Use the interactivity to listen to the bells ringing a pattern. Now
it's your turn! Play one of the bells yourself. How do you know
when it is your turn to ring?
Use the interactivity to play two of the bells in a pattern. How do
you know when it is your turn to ring, and how do you know which
bell to ring?
An irregular tetrahedron is composed of four different triangles.
Can such a tetrahedron be constructed where the side lengths are 4,
5, 6, 7, 8 and 9 units of length?
A Sudoku with clues as ratios.
This second Sudoku article discusses "Corresponding Sudokus" which are pairs of Sudokus with terms that can be matched using a substitution rule.
Just four procedures were used to produce a design. How was it
done? Can you be systematic and elegant so that someone can follow
This pair of linked Sudokus matches letters with numbers and hides a seasonal greeting. Can you find it?
A Sudoku that uses transformations as supporting clues.
This sudoku requires you to have "double vision" - two Sudoku's for
the price of one
A Sudoku with clues given as sums of entries.
Can you recreate these designs? What are the basic units? What
movement is required between each unit? Some elegant use of
procedures will help - variables not essential.
Two sudokus in one. Challenge yourself to make the necessary
Starting with four different triangles, imagine you have an
unlimited number of each type. How many different tetrahedra can
you make? Convince us you have found them all.
This article for teachers describes several games, found on the
site, all of which have a related structure that can be used to
develop the skills of strategic planning.
The NRICH team are always looking for new ways to engage teachers
and pupils in problem solving. Here we explain the thinking behind
You have been given nine weights, one of which is slightly heavier
than the rest. Can you work out which weight is heavier in just two
weighings of the balance?
Make your own double-sided magic square. But can you complete both
sides once you've made the pieces?
The number of plants in Mr McGregor's magic potting shed increases
overnight. He'd like to put the same number of plants in each of
his gardens, planting one garden each day. How can he do it?
Only one side of a two-slice toaster is working. What is the
quickest way to toast both sides of three slices of bread?
You have 4 red and 5 blue counters. How many ways can they be
placed on a 3 by 3 grid so that all the rows columns and diagonals
have an even number of red counters?
A Sudoku with clues as ratios or fractions.
A game for 2 people. Take turns placing a counter on the star. You win when you have completed a line of 3 in your colour.
Remember that you want someone following behind you to see where
you went. Can yo work out how these patterns were created and
A Sudoku with a twist.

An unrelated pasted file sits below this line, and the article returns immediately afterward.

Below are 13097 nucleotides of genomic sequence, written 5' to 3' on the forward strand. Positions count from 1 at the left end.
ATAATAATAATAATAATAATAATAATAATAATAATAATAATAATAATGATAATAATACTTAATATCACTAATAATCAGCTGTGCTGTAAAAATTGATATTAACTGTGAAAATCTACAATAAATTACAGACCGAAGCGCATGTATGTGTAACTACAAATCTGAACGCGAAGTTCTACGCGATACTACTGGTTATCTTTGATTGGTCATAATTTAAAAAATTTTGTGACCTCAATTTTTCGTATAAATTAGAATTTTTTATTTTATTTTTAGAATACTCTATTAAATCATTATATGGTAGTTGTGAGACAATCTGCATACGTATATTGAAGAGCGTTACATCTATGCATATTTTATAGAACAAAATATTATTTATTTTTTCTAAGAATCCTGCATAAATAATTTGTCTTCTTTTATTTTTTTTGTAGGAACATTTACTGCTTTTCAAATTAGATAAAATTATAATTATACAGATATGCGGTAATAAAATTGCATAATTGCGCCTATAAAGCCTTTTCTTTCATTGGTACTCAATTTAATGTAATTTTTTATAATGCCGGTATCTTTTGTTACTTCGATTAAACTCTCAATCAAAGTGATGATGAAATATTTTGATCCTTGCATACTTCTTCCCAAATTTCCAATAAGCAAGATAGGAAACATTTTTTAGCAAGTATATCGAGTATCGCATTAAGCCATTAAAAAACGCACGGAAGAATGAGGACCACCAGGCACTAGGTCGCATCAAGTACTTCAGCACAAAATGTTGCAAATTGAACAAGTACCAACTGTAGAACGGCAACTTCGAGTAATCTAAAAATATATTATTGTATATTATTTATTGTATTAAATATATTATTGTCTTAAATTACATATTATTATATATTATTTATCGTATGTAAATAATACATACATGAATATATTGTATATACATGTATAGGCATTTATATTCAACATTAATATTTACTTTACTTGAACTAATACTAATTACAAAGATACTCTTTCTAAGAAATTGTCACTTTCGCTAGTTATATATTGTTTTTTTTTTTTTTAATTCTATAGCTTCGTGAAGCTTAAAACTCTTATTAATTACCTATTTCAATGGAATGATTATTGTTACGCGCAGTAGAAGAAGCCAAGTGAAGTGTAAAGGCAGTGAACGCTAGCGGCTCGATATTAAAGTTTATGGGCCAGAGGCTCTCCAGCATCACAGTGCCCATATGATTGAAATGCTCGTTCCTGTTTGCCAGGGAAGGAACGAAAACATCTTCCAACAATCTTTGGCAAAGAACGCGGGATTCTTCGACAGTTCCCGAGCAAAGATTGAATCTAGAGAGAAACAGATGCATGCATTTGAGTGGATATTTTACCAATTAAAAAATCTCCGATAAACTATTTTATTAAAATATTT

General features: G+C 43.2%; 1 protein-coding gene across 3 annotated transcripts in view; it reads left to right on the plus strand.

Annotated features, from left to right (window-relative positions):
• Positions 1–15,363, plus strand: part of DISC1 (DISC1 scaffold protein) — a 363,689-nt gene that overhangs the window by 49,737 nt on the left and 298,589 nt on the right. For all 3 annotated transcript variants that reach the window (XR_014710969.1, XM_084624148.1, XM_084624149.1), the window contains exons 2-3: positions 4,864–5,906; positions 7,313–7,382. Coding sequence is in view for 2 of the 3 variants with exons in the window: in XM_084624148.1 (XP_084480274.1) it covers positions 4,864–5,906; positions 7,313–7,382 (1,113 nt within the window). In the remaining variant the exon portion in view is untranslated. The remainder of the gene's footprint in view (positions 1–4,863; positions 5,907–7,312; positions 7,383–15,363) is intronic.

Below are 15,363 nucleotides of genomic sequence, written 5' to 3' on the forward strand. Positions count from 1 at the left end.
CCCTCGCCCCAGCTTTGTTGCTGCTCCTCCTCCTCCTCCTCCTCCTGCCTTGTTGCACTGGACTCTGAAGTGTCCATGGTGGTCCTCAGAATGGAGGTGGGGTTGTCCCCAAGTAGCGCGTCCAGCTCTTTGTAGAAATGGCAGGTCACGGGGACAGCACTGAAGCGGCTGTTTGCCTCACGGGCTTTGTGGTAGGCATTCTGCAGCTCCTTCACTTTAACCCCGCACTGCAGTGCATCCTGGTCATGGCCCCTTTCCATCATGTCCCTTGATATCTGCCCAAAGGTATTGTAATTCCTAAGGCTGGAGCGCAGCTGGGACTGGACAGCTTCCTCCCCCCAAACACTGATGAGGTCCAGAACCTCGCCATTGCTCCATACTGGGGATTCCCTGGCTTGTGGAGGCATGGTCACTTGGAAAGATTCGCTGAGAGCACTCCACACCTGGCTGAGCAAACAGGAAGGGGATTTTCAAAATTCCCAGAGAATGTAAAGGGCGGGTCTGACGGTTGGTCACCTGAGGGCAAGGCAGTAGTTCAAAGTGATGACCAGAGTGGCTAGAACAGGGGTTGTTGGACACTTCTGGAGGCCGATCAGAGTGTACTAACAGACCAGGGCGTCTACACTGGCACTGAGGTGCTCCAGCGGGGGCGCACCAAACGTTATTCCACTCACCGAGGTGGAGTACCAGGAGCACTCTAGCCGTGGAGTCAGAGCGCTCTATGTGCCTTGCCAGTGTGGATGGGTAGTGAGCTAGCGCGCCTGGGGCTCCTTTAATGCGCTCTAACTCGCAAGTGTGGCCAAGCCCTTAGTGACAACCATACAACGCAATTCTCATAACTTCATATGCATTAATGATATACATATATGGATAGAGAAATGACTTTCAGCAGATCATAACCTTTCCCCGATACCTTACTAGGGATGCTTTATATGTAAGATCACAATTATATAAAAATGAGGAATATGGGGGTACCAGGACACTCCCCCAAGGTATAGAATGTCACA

Given the products of diagonally opposite cells - can you complete this Sudoku?
Pentagram Pylons - can you elegantly recreate them? Or, the
European flag in LOGO - what poses the greater problem?
Can you put the numbers from 1 to 15 on the circles so that no
consecutive numbers lie anywhere along a continuous straight line?
What is the greatest number of counters you can place on the grid below without four of them lying at the corners of a square?
Arrange 9 red cubes, 9 blue cubes and 9 yellow cubes into a large 3 by 3 cube. No row or column of cubes must contain two cubes of the same colour.
Bellringers have a special way to write down the patterns they
ring. Learn about these patterns and draw some of your own.
Can you put the numbers 1 to 8 into the circles so that the four
calculations are correct?
Mr McGregor has a magic potting shed. Overnight, the number of
plants in it doubles. He'd like to put the same number of plants in
each of three gardens, planting one garden each day. Can he do it?
You need to find the values of the stars before you can apply normal Sudoku rules.
In this Sudoku, there are three coloured "islands" in the 9x9 grid. Within each "island" EVERY group of nine cells that form a 3x3 square must contain the numbers 1 through 9.
This Sudoku combines all four arithmetic operations.
This is a variation of sudoku which contains a set of special clue-numbers. Each set of 4 small digits stands for the numbers in the four cells of the grid adjacent to this set.
Four numbers on an intersection that need to be placed in the
surrounding cells. That is all you need to know to solve this
Each clue number in this sudoku is the product of the two numbers in adjacent cells.
Each of the main diagonals of this sudoku must contain the numbers
1 to 9 and each rectangle width the numbers 1 to 4.
First Connect Three game for an adult and child. Use the dice numbers and either addition or subtraction to get three numbers in a straight line.
How many models can you find which obey these rules?
How many ways can you find to do up all four buttons on my coat?
How about if I had five buttons? Six ...?
Can you arrange the numbers 1 to 17 in a row so that each adjacent
pair adds up to a square number?
Find out what a "fault-free" rectangle is and try to make some of
How many different triangles can you make on a circular pegboard that has nine pegs?
Hover your mouse over the counters to see which ones will be
removed. Click to remover them. The winner is the last one to
remove a counter. How you can make sure you win?
Solve this Sudoku puzzle whose clues are in the form of sums of the
numbers which should appear in diagonal opposite cells.
There are nine teddies in Teddy Town - three red, three blue and three yellow. There are also nine houses, three of each colour. Can you put them on the map of Teddy Town according to the rules?